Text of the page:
Here are 5 Key Reasons Restaurant owners are annoyed of food-tech players including the likes of Swiggy, Zomato and UberEats.
In the last few months we have seen food-tech companies alluring customers with freebies and offers that are not even valid at many restaurants creating a ruckus in the industry. Restaurateurs felt that these food-tech companies are not only enticing customers by these deals but are also trying to wipe out small medium enterprises. But, as they say – all that shines is not glitter. Soon, the sector became overflowed with ‘me-too’ startups lacking both – differentiation and innovation. Here are 5 Key Reasons Restaurant owners are annoyed of food-tech players including the likes of Swiggy, Zomato and UberEats.
Unviable Discounts: This has become a new norm by these food-tech players to lure customers. They have been offering temporary discounts below the cost price to customers. This is not only creating a hindrance in the business of top restaurants but is also making small restaurants face losses and many even faces the shut down. “Unlike retail, FDI (foreign direct investment) restrictions are not applied on the restaurant sector or food service aggregators. As an association, we have a roundtable discussion next week with all four major food delivery aggregators to address deep discounting and the cloud kitchen issue, which is adversely affecting the restaurant industry,” shared Rahul Singh, President, National Restaurant Association of India (NRAI), which represents over 5,000 brands last week.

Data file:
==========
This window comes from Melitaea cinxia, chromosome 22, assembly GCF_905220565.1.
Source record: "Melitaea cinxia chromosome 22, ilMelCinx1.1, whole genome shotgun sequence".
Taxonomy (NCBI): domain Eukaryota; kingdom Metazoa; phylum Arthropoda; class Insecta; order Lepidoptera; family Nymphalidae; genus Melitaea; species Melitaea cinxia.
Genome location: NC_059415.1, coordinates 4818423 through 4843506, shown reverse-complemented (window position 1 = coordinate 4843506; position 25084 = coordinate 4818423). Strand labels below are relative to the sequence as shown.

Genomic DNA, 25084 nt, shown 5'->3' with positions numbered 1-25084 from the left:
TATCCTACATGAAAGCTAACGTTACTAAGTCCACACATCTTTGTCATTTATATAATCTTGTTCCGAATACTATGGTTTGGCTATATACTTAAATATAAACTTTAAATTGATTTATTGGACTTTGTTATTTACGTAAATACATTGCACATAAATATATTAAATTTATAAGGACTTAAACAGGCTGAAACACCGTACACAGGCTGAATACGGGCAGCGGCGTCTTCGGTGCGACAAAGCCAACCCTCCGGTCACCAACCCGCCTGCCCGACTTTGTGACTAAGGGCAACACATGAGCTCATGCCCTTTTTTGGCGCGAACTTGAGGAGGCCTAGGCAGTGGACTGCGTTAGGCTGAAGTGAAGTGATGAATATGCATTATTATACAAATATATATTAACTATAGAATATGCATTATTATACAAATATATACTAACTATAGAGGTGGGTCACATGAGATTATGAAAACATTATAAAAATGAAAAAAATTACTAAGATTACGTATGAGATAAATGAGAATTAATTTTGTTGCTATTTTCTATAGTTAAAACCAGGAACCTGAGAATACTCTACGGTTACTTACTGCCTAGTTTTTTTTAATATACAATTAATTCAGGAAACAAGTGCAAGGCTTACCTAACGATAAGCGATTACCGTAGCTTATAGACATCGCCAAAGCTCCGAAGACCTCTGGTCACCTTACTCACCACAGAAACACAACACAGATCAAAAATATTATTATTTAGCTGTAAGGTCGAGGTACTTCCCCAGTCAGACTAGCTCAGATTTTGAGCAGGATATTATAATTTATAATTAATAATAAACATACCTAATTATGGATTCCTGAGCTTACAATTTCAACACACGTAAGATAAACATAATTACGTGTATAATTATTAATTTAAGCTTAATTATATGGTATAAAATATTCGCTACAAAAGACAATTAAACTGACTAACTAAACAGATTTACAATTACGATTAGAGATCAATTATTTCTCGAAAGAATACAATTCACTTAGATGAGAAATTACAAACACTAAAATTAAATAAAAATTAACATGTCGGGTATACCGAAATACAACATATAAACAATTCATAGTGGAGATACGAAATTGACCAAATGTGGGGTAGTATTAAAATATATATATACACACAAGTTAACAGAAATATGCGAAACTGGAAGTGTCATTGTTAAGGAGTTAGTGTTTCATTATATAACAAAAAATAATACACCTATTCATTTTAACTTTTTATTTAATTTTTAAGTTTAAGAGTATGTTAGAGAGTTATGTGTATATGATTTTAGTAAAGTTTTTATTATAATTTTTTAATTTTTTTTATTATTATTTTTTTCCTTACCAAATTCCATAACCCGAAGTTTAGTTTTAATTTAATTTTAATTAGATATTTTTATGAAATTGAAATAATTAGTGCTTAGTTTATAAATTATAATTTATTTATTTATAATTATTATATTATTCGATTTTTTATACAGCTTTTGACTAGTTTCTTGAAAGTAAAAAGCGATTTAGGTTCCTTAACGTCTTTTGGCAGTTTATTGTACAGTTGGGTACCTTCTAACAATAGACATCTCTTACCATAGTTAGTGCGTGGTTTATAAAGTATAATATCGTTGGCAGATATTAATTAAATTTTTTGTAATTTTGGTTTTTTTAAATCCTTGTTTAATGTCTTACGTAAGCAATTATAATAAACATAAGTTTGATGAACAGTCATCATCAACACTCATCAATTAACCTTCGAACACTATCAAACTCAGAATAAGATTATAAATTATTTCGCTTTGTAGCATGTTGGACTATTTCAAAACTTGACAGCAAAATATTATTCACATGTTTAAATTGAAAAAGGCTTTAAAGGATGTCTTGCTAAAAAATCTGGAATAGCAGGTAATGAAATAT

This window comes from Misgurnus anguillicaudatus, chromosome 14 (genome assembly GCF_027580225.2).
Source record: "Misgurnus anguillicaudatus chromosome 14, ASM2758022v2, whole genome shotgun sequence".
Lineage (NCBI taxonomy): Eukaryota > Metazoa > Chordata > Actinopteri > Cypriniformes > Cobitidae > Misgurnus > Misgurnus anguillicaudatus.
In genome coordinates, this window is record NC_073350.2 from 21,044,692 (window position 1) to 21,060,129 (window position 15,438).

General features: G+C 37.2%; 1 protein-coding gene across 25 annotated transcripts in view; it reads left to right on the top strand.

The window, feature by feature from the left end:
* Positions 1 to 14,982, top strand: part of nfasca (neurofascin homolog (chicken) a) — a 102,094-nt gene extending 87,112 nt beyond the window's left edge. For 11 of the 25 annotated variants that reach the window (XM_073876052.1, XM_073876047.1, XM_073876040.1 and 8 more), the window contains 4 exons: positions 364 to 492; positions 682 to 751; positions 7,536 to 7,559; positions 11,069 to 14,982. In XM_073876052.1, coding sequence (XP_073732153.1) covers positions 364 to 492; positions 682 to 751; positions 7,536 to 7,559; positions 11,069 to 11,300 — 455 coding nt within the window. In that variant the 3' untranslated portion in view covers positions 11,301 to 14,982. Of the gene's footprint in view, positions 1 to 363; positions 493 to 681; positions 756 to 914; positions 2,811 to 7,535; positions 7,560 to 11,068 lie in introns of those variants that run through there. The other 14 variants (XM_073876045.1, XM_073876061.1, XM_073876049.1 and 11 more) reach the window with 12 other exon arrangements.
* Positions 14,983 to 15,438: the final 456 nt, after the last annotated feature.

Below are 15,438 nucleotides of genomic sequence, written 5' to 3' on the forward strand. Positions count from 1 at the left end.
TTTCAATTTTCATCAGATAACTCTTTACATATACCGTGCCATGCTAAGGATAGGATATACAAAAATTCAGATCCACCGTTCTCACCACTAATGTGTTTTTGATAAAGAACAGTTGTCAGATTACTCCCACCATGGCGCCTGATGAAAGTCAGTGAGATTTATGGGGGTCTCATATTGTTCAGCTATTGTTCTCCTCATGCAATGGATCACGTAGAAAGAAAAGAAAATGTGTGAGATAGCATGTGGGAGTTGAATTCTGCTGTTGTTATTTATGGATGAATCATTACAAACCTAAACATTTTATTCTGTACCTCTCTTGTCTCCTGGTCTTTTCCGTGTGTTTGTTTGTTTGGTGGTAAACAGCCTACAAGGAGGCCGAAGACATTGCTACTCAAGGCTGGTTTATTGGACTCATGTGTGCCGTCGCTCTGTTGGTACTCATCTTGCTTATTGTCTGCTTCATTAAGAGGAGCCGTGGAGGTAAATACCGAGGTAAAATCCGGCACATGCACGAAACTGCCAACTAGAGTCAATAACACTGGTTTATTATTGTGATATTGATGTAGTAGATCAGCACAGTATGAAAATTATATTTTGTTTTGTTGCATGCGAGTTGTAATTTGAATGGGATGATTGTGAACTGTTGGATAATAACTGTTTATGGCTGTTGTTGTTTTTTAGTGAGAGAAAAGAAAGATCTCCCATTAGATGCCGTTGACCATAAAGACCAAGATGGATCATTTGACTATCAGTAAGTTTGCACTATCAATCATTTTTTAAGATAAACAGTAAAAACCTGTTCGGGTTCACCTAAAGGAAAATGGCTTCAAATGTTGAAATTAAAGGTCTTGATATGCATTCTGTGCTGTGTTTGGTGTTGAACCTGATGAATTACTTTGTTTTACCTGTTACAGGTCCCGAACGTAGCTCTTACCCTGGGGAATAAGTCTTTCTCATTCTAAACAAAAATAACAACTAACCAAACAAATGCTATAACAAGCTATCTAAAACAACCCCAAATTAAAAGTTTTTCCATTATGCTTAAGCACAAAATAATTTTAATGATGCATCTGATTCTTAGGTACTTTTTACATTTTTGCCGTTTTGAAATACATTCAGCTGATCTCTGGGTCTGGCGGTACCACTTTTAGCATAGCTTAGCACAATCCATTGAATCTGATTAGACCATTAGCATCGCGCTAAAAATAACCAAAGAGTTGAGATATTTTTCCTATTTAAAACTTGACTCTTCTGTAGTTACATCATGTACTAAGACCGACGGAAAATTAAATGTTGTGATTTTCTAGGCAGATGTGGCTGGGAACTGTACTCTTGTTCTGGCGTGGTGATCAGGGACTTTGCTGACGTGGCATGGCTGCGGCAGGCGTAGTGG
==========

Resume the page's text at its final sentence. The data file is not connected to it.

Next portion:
Creating in-house Kitchen: Players like Swiggy have started their own kitchen- The Bowl Company wherein they direct customers to order from their in-house kitchen. This is not only misuse of customer data but also for restaurants that pay hugely to get listed on such platforms.
Focusing on Self Promotion: No matter the restaurant owners are paying huge tariffs players like Swiggy is promoting their own kitchens rather than restaurant partners. Whenever, a customer login into the Swiggy website they will see the in-house advertisement first. This clearly is misusing customer database who visit such platforms to order food to their own kitchen.
In-house Suppliers: Players like Zomato has started in house company called Hyperpure. This company sells vegetables, chicken and other meat and forces restaurant listed on Zomato to raw materials from this company.
Hampering Margins: With such discounts available restaurants are facing low margins making loss of business and failing to achieve profit out of any food-tech companies.
Offering Freebies and Discounts: A few years ago, the biggest problem was “discovery” of restaurants. People faced problem in figuring out restaurants that were available nearby and how good they were? Companies like Zomato absorbed this pain by building a simple platform to address the problem of the Indian foodies. But as we witnessed more and more startups doing the same, we see these players offering freebies and discounts to attract customers to use their platform.
According to sources, restaurant owners in India have filed a petition asking Govt to help curb an unsustainable pricing by these tech-players, ban cross holding and appointing a food regulator food in each state by the food and civil supplies ministry to ensure that the rule is not breached to overcome cut throat competitions.